Wall Street’s Latest Bond Collateral: Subsidized Rent Checks

Photographer: Justin Sullivan/Getty Images

Wall Street’s booming business of selling bonds tied to rental-homes is taking a new twist: they’re adding government-subsidized rent checks to the mix.

A unit of Tricon Capital Group Inc. is planning its second bond offering that’s partially backed by rental payments from tenants who receive assistance under the federal Section 8 program, according to Kroll Bond Rating Agency. The $363 million note offering for Tricon American Homes is being arranged by Deutsche Bank AG and is tied to 3,444 single-family rental properties, a person familiar with the deal said.

A Section 8 home comes with a federal subsidy provided by the U.S. government’s housing-assistance program, but with the added risk that the tenant could leave at almost a moment’s notice.

"Investors should prefer stronger, unassisted tenants," said Christopher Sullivan, who oversees $2.3 billion as chief investment officer at United Nations Federal Credit Union in New York. "Section 8 exposure lowers cash flows and introduces cash-flow variability, increased vacancy and collateral risk, and likely lowers collateral values as maintenance may be deferred."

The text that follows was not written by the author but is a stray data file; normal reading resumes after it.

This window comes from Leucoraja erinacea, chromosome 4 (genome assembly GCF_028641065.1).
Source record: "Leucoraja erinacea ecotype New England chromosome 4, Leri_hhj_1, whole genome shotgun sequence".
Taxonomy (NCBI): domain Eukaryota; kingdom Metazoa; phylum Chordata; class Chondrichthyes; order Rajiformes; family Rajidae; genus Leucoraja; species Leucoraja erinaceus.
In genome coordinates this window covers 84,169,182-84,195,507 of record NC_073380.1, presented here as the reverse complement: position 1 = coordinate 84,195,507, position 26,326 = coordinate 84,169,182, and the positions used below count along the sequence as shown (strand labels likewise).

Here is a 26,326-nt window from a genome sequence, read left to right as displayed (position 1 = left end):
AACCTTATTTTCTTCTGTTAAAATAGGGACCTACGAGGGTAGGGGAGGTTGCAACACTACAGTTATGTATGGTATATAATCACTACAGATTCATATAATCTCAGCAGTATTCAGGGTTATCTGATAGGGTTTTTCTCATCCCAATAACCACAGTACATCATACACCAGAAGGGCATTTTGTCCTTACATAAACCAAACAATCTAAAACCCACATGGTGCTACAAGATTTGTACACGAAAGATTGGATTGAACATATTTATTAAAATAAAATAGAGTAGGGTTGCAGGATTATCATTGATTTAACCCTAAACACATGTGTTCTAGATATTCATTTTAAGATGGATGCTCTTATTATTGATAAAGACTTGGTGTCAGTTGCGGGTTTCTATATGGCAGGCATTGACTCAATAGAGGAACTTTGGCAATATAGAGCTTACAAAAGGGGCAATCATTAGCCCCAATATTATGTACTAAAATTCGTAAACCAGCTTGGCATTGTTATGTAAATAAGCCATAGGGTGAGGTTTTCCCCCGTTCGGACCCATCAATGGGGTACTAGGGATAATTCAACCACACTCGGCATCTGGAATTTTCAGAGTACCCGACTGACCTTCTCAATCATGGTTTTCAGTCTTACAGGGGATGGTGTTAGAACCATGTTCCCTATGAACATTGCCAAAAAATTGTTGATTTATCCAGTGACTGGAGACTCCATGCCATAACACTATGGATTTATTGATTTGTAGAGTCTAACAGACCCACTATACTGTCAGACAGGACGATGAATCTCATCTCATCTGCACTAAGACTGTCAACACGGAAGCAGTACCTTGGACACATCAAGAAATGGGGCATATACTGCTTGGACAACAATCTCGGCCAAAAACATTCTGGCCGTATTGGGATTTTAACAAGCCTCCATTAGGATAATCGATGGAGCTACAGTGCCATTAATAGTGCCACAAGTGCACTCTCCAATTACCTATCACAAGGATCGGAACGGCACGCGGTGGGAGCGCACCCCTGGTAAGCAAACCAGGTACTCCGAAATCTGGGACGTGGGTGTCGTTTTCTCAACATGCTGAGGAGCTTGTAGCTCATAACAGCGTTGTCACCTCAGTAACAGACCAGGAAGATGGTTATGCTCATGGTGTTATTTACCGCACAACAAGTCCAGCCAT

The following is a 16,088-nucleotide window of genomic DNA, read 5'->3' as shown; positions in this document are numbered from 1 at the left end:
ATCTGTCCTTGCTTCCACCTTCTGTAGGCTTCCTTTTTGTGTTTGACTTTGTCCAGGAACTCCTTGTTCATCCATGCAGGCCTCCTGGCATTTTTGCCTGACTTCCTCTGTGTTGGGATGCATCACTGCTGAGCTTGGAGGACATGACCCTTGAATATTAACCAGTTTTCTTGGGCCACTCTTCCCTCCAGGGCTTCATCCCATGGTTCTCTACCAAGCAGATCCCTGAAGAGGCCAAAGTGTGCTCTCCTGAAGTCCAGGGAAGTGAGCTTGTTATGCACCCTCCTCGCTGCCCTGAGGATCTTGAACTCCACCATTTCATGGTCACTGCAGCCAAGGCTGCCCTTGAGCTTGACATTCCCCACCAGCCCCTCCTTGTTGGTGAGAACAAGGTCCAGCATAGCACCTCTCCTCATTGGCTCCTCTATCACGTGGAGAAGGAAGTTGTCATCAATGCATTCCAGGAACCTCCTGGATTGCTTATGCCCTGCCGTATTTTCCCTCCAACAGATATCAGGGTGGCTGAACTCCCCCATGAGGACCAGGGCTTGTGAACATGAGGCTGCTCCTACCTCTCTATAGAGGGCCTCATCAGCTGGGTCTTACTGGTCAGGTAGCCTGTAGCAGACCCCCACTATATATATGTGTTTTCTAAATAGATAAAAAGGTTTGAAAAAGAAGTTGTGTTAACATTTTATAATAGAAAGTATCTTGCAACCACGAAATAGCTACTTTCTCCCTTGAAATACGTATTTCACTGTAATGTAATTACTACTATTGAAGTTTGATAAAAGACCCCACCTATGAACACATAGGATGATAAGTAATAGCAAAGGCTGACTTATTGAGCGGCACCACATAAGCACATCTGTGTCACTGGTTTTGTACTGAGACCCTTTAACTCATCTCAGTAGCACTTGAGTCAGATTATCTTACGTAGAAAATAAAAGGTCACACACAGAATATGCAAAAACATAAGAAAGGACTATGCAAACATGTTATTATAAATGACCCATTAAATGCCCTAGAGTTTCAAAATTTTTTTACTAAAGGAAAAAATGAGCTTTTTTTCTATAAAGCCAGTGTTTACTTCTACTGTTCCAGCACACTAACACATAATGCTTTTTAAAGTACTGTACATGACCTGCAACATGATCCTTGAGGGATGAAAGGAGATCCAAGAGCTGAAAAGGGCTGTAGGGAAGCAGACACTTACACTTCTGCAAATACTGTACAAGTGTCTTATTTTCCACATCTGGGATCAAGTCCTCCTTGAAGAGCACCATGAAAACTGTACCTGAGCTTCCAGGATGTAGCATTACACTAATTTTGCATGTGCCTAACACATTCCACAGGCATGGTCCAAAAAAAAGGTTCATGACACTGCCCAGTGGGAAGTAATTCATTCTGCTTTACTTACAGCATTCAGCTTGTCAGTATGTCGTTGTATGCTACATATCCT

Of the rental properties backing the bonds, 241 are occupied by tenants who receive government housing vouchers and 307 by tenants with month-to-month leases, according to Kroll. Tenants who fall behind have about two weeks to make a minimum payment of $500 before eviction procedures commence. The average monthly rent is $1,271.

Sale Timing

The bond sale is expected to be completed next week, said the person, who asked not to be named citing lack of authorization to speak publicly on the matter.

Deutsche Bank spokeswoman Amanda Williams and Wissam Francis, Tricon’s chief financial officer, declined to comment.

Investors including private-equity firms, hedge funds and real estate investment trusts have become dominant landlords of single-family homes in markets hardest-hit by the housing crash. Securitizations have been a lifeblood for firms such as Tricon, which now manage scores of houses across the country. Tricon sold its first bonds last year tied to the vouchers.

By the time this transaction closes, Tricon will have used securitization to fund 88 percent of its 7,900-strong rental home portfolio, according to Kroll, which graded the bonds with ratings as high as AAA.

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